U.S. Sen. Rand Paul on Thursday lauded President Donald Trump's efforts to broker a halt to Turkey's Operation Peace Spring.
"Thanks @realdonaldtrump for achieving a quick diplomatic breakthrough in the Turkey-Syria conflict," Paul said on Twitter.
Paul is one of a handful of lawmakers who have voiced support for Trump's decision to withdraw U.S. forces from northern Syria. He successfully led an effort earlier in the day to block a House resolution condemning the decision from being considered in the Senate.
Following meetings between Turkish President Recep Tayyip Erdogan and U.S. Vice President Mike Pence and their delegations in Ankara, the two sides reached a 13-article agreement on northeast Syria.
Ankara agreed with Washington to pause Operation Peace Spring for five days so that YPG/PKK could leave the region.
According to a joint statement from Turkish foreign ministry, the operation will be paused when the withdrawal of YPG terrorists, the Syrian branch of PKK terror group, is completed.
Among the terms are the re-collection of YPG heavy weapons and the destroying of their fortifications and all other fighting positions.
Turkey and the U.S. "reaffirmed the relationship as fellow members of NATO" and "the U.S. side understands Turkey's security concerns on its southern border," it said.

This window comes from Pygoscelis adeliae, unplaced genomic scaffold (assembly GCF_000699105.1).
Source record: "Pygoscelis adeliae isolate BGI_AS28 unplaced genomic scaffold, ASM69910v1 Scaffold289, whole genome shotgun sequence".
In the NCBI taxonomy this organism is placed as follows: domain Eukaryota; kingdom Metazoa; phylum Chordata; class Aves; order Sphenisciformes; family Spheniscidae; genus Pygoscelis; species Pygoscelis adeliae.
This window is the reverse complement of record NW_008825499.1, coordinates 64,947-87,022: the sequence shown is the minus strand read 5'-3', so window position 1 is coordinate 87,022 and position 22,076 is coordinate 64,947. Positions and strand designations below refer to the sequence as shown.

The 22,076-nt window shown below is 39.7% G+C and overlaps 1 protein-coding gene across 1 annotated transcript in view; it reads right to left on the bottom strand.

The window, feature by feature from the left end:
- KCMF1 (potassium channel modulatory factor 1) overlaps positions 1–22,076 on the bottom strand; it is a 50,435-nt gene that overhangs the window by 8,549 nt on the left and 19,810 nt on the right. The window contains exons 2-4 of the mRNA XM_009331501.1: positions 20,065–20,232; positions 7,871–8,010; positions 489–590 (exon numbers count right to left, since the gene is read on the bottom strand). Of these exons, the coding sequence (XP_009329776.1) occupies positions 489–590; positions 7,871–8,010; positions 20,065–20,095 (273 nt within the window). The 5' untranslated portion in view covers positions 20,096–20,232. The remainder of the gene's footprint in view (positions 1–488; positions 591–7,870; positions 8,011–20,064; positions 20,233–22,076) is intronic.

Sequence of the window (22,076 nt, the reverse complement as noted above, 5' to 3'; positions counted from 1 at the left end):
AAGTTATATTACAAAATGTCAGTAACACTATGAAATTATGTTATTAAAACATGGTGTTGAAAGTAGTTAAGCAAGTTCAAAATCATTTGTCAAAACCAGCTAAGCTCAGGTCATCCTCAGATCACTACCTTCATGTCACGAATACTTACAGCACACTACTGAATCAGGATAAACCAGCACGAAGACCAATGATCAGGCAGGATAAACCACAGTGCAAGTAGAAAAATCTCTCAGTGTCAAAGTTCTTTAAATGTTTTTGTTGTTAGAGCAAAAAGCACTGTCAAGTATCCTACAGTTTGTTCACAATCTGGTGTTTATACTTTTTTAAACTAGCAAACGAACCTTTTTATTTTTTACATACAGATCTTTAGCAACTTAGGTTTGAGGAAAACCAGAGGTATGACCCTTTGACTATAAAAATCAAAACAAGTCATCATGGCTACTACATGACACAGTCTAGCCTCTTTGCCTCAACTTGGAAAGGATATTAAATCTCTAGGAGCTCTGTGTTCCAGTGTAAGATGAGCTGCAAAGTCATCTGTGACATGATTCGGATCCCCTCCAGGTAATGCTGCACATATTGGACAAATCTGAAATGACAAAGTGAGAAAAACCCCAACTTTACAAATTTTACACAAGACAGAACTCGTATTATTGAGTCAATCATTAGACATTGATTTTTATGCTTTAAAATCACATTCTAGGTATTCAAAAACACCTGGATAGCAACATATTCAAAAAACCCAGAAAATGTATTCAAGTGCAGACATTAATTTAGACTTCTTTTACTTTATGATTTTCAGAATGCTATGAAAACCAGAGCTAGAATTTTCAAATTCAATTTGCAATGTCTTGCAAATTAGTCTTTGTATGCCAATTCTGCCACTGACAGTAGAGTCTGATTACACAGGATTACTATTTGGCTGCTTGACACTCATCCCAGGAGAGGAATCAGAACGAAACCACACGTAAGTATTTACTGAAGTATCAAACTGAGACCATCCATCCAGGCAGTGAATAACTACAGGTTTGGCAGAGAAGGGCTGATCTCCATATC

The two sides agreed that the conditions, particularly in northeast Syria, necessitate closer coordination on the basis of common interests.
With an understanding of "one for all and all for one," they said they also remain committed to protecting NATO territories and NATO populations against all threats.
Turkey and the U.S. also reiterated "their pledge to uphold human life, human rights, and the protection of religious and ethnic communities."
Turkey launched Operation Peace Spring in northern Syria on Oct. 9 in order to secure Turkey’s borders, aid the safe return of Syrian refugees and ensure Syria’s territorial integrity.
Ankara wants to clear the region east of the Euphrates River of the terrorist PKK and its Syrian offshoot, the YPG.
In its more than 30-year terror campaign against Turkey, the PKK -- listed as a terrorist organization by Turkey, the U.S. and the European Union -- has been responsible for deaths of 40,000 people, including women, children and infants.
By Michael Hernandez in Washington